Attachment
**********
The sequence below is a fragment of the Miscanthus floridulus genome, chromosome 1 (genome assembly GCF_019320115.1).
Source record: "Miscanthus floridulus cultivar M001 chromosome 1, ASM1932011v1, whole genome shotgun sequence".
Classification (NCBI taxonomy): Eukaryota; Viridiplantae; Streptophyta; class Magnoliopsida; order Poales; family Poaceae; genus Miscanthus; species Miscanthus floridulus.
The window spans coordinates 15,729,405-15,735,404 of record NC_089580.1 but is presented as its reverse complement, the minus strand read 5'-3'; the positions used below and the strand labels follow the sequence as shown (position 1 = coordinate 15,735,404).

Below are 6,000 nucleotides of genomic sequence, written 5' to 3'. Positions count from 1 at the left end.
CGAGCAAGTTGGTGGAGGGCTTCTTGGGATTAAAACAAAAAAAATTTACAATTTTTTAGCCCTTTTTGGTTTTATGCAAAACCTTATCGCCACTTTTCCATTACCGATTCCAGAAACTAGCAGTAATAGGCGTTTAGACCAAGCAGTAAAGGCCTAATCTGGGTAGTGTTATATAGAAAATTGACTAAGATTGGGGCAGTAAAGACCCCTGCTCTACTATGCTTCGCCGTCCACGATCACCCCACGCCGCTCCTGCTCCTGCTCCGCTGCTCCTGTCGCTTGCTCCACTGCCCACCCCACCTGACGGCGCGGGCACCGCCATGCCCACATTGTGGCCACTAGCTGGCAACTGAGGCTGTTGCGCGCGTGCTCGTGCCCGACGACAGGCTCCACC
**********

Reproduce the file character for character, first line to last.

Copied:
The sequence below is a fragment of the Miscanthus floridulus genome, chromosome 1 (genome assembly GCF_019320115.1).
Source record: "Miscanthus floridulus cultivar M001 chromosome 1, ASM1932011v1, whole genome shotgun sequence".
Classification (NCBI taxonomy): Eukaryota; Viridiplantae; Streptophyta; class Magnoliopsida; order Poales; family Poaceae; genus Miscanthus; species Miscanthus floridulus.
The window spans coordinates 15,729,405-15,735,404 of record NC_089580.1 but is presented as its reverse complement, the minus strand read 5'-3'; the positions used below and the strand labels follow the sequence as shown (position 1 = coordinate 15,735,404).

Below are 6,000 nucleotides of genomic sequence, written 5' to 3'. Positions count from 1 at the left end.
CGAGCAAGTTGGTGGAGGGCTTCTTGGGATTAAAACAAAAAAAATTTACAATTTTTTAGCCCTTTTTGGTTTTATGCAAAACCTTATCGCCACTTTTCCATTACCGATTCCAGAAACTAGCAGTAATAGGCGTTTAGACCAAGCAGTAAAGGCCTAATCTGGGTAGTGTTATATAGAAAATTGACTAAGATTGGGGCAGTAAAGACCCCTGCTCTACTATGCTTCGCCGTCCACGATCACCCCACGCCGCTCCTGCTCCTGCTCCGCTGCTCCTGTCGCTTGCTCCACTGCCCACCCCACCTGACGGCGCGGGCACCGCCATGCCCACATTGTGGCCACTAGCTGGCAACTGAGGCTGTTGCGCGCGTGCTCGTGCCCGACGACAGGCTCCACC